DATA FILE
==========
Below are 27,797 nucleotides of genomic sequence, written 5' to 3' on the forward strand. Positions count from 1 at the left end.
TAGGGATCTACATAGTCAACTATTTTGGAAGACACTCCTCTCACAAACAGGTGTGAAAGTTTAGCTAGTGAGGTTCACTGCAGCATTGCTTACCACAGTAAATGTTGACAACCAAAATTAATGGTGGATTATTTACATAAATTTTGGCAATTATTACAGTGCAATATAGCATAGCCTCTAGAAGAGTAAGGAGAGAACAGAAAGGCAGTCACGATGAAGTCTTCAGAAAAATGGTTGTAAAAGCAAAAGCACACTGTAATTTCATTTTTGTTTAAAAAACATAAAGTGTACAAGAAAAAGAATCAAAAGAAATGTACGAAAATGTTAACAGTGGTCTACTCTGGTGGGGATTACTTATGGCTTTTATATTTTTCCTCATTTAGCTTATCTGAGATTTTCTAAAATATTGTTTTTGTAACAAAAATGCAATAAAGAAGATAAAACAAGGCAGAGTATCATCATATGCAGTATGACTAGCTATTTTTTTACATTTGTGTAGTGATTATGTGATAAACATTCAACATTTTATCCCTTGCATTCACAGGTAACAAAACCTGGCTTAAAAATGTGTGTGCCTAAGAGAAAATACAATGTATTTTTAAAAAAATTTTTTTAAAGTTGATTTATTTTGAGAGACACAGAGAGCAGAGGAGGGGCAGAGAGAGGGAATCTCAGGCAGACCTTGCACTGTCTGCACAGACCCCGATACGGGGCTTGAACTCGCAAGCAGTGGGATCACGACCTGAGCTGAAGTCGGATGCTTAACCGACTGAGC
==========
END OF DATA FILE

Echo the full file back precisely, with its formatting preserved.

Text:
Below are 27,797 nucleotides of genomic sequence, written 5' to 3' on the forward strand. Positions count from 1 at the left end.
TAGGGATCTACATAGTCAACTATTTTGGAAGACACTCCTCTCACAAACAGGTGTGAAAGTTTAGCTAGTGAGGTTCACTGCAGCATTGCTTACCACAGTAAATGTTGACAACCAAAATTAATGGTGGATTATTTACATAAATTTTGGCAATTATTACAGTGCAATATAGCATAGCCTCTAGAAGAGTAAGGAGAGAACAGAAAGGCAGTCACGATGAAGTCTTCAGAAAAATGGTTGTAAAAGCAAAAGCACACTGTAATTTCATTTTTGTTTAAAAAACATAAAGTGTACAAGAAAAAGAATCAAAAGAAATGTACGAAAATGTTAACAGTGGTCTACTCTGGTGGGGATTACTTATGGCTTTTATATTTTTCCTCATTTAGCTTATCTGAGATTTTCTAAAATATTGTTTTTGTAACAAAAATGCAATAAAGAAGATAAAACAAGGCAGAGTATCATCATATGCAGTATGACTAGCTATTTTTTTACATTTGTGTAGTGATTATGTGATAAACATTCAACATTTTATCCCTTGCATTCACAGGTAACAAAACCTGGCTTAAAAATGTGTGTGCCTAAGAGAAAATACAATGTATTTTTAAAAAAATTTTTTTAAAGTTGATTTATTTTGAGAGACACAGAGAGCAGAGGAGGGGCAGAGAGAGGGAATCTCAGGCAGACCTTGCACTGTCTGCACAGACCCCGATACGGGGCTTGAACTCGCAAGCAGTGGGATCACGACCTGAGCTGAAGTCGGATGCTTAACCGACTGAGC